“I have full understanding for peaceful protest, but violent demonstrations are a threat to human life,” she said on Friday, after the first night of violence. “It is not acceptable.”
Hours later, 1,500 black-clad anarchists rampaged through the streets of the city’s Schanzen district, plundering shops and setting fire to cars and trash cans for several hours, the police said. An elite unit of special forces was called in to quell the violence, but only after extensive damage had been done.
The police said on Saturday that they had arrested 43 people in connection with the violence on Friday night. Ninety-six others remained in detention, pending an investigation. The police also said that 213 officers had been injured. Activists reported multiple injuries among the protesters, at least two of whom were hospitalized.
Hamburg has a long history of leftist politics, with occasional clashes between anarchists and the police. But the violence on Friday night rose to a level that shocked some longtime residents.
“What happened last night has nothing to do with legitimate criticism,” said Massimo Gugliotta, who was surveying a charred pile of rubble in the Schanzen district early Saturday. “Whoever did this was just using the idea of protest as an excuse for violence.”
Major streets in the city were blocked off to allow delegations of leaders to go to and from meetings. But many Hamburg residents, whose lives had been disrupted by the events, said they hoped to show that legitimate protests could be peaceful, and effective.
One contingent of about 12,000 people, galvanized by the theme “Solidarity Instead of G20,” began gathering early Saturday, the police said. Jan van Aken, a lawmaker with the Left Party, organized the demonstration with several other groups, including the Hamburg Refugee Council, local environmentalists and the Communist Party.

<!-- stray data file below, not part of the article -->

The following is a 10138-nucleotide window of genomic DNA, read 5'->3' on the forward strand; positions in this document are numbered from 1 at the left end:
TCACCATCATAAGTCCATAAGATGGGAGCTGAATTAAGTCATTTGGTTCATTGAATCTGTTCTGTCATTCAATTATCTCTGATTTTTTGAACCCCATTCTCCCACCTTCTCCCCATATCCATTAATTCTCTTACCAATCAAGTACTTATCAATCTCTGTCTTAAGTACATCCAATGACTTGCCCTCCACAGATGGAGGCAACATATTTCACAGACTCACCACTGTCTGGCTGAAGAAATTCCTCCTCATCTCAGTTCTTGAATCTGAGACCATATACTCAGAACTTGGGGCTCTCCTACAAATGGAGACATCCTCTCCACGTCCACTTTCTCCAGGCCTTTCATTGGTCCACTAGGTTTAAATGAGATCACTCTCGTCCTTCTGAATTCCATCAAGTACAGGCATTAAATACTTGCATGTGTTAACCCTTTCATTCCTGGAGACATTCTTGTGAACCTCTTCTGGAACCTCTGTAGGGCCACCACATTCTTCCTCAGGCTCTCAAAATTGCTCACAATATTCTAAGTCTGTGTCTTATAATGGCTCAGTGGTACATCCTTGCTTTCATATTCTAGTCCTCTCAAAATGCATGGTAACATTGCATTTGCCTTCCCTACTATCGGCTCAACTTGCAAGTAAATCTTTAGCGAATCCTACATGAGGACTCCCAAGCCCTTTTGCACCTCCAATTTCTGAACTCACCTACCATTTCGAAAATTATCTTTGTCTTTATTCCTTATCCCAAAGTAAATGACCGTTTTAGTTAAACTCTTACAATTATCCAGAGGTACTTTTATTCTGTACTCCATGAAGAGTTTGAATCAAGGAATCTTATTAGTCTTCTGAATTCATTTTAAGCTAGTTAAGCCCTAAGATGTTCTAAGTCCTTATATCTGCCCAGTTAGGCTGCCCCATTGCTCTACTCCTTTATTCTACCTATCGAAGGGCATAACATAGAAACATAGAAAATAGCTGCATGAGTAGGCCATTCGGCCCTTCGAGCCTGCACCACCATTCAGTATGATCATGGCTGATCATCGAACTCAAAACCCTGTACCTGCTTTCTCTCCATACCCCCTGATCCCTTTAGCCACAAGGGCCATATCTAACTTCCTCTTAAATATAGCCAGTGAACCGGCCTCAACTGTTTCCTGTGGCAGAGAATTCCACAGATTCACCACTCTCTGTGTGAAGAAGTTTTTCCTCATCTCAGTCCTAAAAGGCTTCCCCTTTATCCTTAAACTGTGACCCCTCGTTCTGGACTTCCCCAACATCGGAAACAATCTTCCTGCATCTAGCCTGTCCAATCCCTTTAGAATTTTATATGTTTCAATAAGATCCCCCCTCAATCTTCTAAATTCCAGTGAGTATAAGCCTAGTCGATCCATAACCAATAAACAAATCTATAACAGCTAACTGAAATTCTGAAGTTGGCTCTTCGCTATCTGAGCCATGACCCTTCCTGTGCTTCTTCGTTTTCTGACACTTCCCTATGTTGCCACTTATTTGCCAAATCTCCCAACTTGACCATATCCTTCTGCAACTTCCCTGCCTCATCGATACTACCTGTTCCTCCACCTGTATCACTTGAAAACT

“Join the masses to send a signal against the G20, against the escalation and against meaningless violence,” Mr. van Aken said in a Twitter message. “Come out, now more than ever!”
In another part of the city, church and community leaders joined local politicians from Hamburg’s centrist parties to organize a demonstration that proclaimed “Hamburg Shows Attitude.” Several hundred people marched with blue, pink and yellow balloons, while others held signs with messages like “Make Global Trade Fair” and “Stop the Violence.”
Among the protesters was Michael Schmidt, 80, a writer, who had traveled to Hamburg from Munich with his son.
“We are fed up with the system” perpetuated by the Group of 20, Mr. Schmidt said. He denounced “the unquestioning of the capitalist system, the social irresponsibility and ecological irresponsibility” of the member nations. The Group of 20 comprises 19 industrial and emerging-market countries, plus the European Union.
Residents of the Schanzen district awoke Saturday to the smell of fire and the sight of shattered storefronts. The police said that about 500 protesters had looted a supermarket and then set it on fire as they retreated.
Videos posted on social media sites showed the smashed glass of a looted electronics store that sold Apple iPhones and other devices. Another showed masked demonstrators in black clothes plundering a grocery store; in yet another, masked protesters could be seen being chased by masked and heavily armed police officers against a backdrop of flames and smoke.
The authorities said the protesters were armed with homemade incendiary devices and iron bars. Activists said the authorities had turned water cannons against them more than 20 times on Friday.
As the evening began in the city’s St. Pauli section, about 30 protesters blocked roadways near the main train station with cinder blocks and pieces of a fence.
Dozens of police vans had to turn around because of the blockade, until about 200 riot police and two trucks arrived. The trucks used water cannons to disperse the protesters, who threw rocks at the vehicles.
Vanessa Lamm, a Schanzen resident who observed the protests in the district until about 2 a.m., said the police had waited to act until demonstrators began throwing stones and destroying property.
“Everybody went totally mad after that — the police and the people,” Ms. Lamm said. “When they started to destroy the shops, the police went in along with the special forces, who were stronger.”
By morning, residents were cleaning up trash and assessing the situation. Piles of charred bicycles and a refrigerator lay on the sidewalk. Dozens of shop windows — even those that had been taped with “No G20” and other slogans — had been reduced to shards.
Kristin Litzbarski, an employee at the Oma’s Apotheke pub, found that her workplace had been spared.
“We were lucky, but so many other stores, owned by people I know right next to us, were not,” she said. “It looks like a war zone. I’m really angry at people for destroying our home. It’s O.K. when people demonstrate, but where does all this aggression come from?”